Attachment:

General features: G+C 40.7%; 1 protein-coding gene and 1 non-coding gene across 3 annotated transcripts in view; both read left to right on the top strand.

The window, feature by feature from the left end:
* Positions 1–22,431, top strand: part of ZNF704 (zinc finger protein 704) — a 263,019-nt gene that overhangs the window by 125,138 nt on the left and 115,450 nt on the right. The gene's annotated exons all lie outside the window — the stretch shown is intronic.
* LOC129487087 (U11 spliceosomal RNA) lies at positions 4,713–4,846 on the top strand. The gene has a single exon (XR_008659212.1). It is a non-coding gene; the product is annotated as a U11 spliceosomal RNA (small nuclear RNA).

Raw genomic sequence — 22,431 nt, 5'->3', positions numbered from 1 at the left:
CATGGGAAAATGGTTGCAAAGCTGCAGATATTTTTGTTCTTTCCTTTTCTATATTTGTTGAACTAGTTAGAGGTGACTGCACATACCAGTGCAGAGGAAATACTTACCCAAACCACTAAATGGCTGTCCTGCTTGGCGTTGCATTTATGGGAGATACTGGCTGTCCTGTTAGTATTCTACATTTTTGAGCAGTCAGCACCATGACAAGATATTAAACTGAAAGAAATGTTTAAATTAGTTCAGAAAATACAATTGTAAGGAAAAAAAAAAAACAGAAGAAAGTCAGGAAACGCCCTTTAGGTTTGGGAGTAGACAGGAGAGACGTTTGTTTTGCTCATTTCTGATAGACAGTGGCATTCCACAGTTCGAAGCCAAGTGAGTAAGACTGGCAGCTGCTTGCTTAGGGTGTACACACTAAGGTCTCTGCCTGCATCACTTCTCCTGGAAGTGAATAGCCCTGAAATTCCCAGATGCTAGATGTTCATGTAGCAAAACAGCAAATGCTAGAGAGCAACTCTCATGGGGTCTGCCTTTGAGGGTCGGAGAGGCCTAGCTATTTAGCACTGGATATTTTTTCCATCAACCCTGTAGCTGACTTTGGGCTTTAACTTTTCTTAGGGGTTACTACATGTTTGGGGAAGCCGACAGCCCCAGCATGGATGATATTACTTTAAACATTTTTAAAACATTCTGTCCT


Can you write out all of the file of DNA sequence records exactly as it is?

General features: G+C 40.7%; 1 protein-coding gene and 1 non-coding gene across 3 annotated transcripts in view; both read left to right on the top strand.

The window, feature by feature from the left end:
* Positions 1–22,431, top strand: part of ZNF704 (zinc finger protein 704) — a 263,019-nt gene that overhangs the window by 125,138 nt on the left and 115,450 nt on the right. The gene's annotated exons all lie outside the window — the stretch shown is intronic.
* LOC129487087 (U11 spliceosomal RNA) lies at positions 4,713–4,846 on the top strand. The gene has a single exon (XR_008659212.1). It is a non-coding gene; the product is annotated as a U11 spliceosomal RNA (small nuclear RNA).

Raw genomic sequence — 22,431 nt, 5'->3', positions numbered from 1 at the left:
CATGGGAAAATGGTTGCAAAGCTGCAGATATTTTTGTTCTTTCCTTTTCTATATTTGTTGAACTAGTTAGAGGTGACTGCACATACCAGTGCAGAGGAAATACTTACCCAAACCACTAAATGGCTGTCCTGCTTGGCGTTGCATTTATGGGAGATACTGGCTGTCCTGTTAGTATTCTACATTTTTGAGCAGTCAGCACCATGACAAGATATTAAACTGAAAGAAATGTTTAAATTAGTTCAGAAAATACAATTGTAAGGAAAAAAAAAAAACAGAAGAAAGTCAGGAAACGCCCTTTAGGTTTGGGAGTAGACAGGAGAGACGTTTGTTTTGCTCATTTCTGATAGACAGTGGCATTCCACAGTTCGAAGCCAAGTGAGTAAGACTGGCAGCTGCTTGCTTAGGGTGTACACACTAAGGTCTCTGCCTGCATCACTTCTCCTGGAAGTGAATAGCCCTGAAATTCCCAGATGCTAGATGTTCATGTAGCAAAACAGCAAATGCTAGAGAGCAACTCTCATGGGGTCTGCCTTTGAGGGTCGGAGAGGCCTAGCTATTTAGCACTGGATATTTTTTCCATCAACCCTGTAGCTGACTTTGGGCTTTAACTTTTCTTAGGGGTTACTACATGTTTGGGGAAGCCGACAGCCCCAGCATGGATGATATTACTTTAAACATTTTTAAAACATTCTGTCCT